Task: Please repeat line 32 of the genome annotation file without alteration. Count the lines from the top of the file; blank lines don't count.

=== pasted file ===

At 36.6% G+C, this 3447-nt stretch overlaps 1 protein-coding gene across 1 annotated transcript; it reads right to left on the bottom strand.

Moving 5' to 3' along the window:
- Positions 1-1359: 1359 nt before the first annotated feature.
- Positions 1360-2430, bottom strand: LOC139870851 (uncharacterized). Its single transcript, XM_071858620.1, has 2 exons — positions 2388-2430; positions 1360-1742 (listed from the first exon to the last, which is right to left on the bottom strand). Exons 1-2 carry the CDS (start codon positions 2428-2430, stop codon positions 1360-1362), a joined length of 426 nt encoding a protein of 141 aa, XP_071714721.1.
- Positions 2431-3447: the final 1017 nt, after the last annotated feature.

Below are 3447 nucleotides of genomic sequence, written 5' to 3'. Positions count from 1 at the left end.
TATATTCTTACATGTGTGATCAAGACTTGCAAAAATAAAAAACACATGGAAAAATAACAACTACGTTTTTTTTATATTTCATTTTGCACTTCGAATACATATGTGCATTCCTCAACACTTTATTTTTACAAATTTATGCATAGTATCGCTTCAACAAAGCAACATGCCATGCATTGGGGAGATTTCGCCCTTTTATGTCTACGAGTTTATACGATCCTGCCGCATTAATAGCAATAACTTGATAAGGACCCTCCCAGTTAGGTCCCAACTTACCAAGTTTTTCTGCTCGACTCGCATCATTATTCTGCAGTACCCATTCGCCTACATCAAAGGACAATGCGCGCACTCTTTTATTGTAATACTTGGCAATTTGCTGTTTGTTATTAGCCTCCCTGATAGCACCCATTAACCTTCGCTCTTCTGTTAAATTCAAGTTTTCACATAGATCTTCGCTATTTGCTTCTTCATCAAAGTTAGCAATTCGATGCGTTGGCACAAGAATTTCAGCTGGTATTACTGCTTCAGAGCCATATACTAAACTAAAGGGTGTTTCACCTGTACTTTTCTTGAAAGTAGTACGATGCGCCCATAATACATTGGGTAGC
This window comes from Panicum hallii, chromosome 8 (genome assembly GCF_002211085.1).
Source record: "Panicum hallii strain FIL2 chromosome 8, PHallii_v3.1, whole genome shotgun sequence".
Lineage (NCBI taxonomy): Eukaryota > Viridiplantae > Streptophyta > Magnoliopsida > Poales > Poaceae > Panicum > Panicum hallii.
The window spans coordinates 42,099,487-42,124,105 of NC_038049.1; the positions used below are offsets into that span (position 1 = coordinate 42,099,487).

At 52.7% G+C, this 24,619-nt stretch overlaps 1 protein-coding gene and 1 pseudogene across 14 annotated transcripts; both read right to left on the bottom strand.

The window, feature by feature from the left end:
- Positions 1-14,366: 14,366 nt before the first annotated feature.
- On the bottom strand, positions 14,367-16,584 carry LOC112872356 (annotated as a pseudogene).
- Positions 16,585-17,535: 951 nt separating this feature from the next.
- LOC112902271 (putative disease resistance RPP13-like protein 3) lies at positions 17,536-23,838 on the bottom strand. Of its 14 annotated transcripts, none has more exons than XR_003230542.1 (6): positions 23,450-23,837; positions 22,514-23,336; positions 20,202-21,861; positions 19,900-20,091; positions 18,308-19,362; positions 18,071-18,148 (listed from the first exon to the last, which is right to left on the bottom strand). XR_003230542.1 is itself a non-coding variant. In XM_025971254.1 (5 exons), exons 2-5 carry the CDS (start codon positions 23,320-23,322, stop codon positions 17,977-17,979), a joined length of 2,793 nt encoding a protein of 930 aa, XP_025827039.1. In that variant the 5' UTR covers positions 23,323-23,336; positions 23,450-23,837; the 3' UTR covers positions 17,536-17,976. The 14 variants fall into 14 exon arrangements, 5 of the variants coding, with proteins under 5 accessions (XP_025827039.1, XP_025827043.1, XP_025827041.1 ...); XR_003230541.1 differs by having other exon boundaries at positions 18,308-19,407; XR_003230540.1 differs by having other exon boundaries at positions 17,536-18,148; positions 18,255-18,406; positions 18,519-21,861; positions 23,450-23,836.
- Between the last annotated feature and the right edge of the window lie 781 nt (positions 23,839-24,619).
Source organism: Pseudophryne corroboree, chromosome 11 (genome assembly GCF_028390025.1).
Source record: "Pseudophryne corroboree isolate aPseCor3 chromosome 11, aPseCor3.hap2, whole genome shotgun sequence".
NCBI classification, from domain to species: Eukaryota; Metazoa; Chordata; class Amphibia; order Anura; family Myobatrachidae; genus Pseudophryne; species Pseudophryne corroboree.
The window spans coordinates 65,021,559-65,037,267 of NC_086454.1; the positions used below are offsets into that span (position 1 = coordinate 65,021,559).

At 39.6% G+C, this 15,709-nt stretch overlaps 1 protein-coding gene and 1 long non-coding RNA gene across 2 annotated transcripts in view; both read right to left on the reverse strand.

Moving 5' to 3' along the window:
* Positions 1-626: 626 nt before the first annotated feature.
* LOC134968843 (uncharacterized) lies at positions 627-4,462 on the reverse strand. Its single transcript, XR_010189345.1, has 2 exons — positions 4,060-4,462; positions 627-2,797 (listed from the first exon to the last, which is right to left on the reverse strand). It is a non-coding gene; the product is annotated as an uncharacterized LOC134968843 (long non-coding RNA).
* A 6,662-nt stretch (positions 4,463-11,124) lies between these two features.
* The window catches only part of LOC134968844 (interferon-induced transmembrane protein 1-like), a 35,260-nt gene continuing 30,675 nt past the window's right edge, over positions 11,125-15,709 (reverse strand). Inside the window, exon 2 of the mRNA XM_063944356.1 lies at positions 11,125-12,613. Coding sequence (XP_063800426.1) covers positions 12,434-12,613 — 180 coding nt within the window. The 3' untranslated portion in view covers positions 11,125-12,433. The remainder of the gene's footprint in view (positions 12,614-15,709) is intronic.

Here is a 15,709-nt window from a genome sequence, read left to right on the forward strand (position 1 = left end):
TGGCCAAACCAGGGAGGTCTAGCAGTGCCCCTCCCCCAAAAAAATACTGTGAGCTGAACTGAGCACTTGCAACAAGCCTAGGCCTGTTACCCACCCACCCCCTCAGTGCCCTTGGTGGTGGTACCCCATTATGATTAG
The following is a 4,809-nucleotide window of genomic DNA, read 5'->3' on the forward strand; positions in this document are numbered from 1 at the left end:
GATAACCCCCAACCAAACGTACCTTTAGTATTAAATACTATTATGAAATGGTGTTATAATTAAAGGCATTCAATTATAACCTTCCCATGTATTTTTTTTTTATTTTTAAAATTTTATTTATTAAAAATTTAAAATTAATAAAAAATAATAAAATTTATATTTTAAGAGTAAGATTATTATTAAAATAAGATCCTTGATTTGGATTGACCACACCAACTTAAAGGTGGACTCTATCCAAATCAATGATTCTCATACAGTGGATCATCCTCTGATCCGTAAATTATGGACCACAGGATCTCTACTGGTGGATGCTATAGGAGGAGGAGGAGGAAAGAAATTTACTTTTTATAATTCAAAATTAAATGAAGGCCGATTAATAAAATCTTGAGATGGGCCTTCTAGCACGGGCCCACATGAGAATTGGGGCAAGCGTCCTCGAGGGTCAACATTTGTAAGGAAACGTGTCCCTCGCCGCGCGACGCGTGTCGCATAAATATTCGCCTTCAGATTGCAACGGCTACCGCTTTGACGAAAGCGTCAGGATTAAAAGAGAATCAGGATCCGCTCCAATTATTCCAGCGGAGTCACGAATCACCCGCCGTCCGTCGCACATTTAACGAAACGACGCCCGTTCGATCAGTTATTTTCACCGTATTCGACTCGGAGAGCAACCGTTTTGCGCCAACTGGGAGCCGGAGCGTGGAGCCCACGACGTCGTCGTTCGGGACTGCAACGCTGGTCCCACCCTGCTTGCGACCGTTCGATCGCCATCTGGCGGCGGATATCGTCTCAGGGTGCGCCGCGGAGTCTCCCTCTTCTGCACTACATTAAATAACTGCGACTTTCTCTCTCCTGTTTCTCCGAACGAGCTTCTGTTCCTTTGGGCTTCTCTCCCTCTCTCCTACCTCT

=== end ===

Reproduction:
GATAACCCCCAACCAAACGTACCTTTAGTATTAAATACTATTATGAAATGGTGTTATAATTAAAGGCATTCAATTATAACCTTCCCATGTATTTTTTTTTTATTTTTAAAATTTTATTTATTAAAAATTTAAAATTAATAAAAAATAATAAAATTTATATTTTAAGAGTAAGATTATTATTAAAATAAGATCCTTGATTTGGATTGACCACACCAACTTAAAGGTGGACTCTATCCAAATCAATGATTCTCATACAGTGGATCATCCTCTGATCCGTAAATTATGGACCACAGGATCTCTACTGGTGGATGCTATAGGAGGAGGAGGAGGAAAGAAATTTACTTTTTATAATTCAAAATTAAATGAAGGCCGATTAATAAAATCTTGAGATGGGCCTTCTAGCACGGGCCCACATGAGAATTGGGGCAAGCGTCCTCGAGGGTCAACATTTGTAAGGAAACGTGTCCCTCGCCGCGCGACGCGTGTCGCATAAATATTCGCCTTCAGATTGCAACGGCTACCGCTTTGACGAAAGCGTCAGGATTAAAAGAGAATCAGGATCCGCTCCAATTATTCCAGCGGAGTCACGAATCACCCGCCGTCCGTCGCACATTTAACGAAACGACGCCCGTTCGATCAGTTATTTTCACCGTATTCGACTCGGAGAGCAACCGTTTTGCGCCAACTGGGAGCCGGAGCGTGGAGCCCACGACGTCGTCGTTCGGGACTGCAACGCTGGTCCCACCCTGCTTGCGACCGTTCGATCGCCATCTGGCGGCGGATATCGTCTCAGGGTGCGCCGCGGAGTCTCCCTCTTCTGCACTACATTAAATAACTGCGACTTTCTCTCTCCTGTTTCTCCGAACGAGCTTCTGTTCCTTTGGGCTTCTCTCCCTCTCTCCTACCTCT